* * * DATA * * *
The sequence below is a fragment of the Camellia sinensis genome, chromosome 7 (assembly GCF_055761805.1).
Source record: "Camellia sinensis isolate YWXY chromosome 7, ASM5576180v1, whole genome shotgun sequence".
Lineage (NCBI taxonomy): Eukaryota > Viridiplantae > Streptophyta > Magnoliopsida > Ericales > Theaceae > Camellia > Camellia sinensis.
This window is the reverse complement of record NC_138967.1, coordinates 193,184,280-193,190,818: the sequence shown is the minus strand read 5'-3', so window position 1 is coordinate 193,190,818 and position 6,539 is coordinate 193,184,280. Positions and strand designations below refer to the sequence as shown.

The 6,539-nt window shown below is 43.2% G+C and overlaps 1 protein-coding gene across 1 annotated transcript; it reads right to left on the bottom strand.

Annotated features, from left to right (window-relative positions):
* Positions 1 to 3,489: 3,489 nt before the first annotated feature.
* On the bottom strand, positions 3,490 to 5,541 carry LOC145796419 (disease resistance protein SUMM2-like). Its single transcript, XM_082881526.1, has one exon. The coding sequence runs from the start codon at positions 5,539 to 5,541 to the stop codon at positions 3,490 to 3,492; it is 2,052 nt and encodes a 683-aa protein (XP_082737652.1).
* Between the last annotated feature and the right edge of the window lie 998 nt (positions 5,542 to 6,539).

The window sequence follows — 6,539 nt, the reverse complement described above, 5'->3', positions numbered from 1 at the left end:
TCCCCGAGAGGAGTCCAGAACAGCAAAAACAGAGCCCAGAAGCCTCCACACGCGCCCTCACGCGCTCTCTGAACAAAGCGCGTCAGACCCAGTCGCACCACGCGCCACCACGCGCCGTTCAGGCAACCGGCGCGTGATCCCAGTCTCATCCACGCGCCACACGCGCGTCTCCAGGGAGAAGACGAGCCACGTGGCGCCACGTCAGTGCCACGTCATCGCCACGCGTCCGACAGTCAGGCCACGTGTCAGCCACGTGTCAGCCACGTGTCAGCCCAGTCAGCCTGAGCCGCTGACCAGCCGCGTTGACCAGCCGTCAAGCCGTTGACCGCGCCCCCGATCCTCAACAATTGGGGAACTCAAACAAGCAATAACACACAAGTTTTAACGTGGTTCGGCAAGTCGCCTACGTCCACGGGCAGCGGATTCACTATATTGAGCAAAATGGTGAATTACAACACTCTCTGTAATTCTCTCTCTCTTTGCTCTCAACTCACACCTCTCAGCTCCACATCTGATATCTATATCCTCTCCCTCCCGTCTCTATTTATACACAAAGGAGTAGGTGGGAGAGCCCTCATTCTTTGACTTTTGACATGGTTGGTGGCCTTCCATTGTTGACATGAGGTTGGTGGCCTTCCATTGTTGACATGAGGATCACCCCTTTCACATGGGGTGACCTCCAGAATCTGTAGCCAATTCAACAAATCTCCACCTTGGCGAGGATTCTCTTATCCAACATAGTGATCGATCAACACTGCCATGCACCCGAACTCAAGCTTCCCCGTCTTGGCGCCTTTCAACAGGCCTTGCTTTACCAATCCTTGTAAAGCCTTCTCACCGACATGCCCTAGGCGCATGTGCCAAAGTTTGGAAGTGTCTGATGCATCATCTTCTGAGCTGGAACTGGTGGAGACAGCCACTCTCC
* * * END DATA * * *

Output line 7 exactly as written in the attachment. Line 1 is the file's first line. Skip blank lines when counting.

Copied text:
* Positions 1 to 3,489: 3,489 nt before the first annotated feature.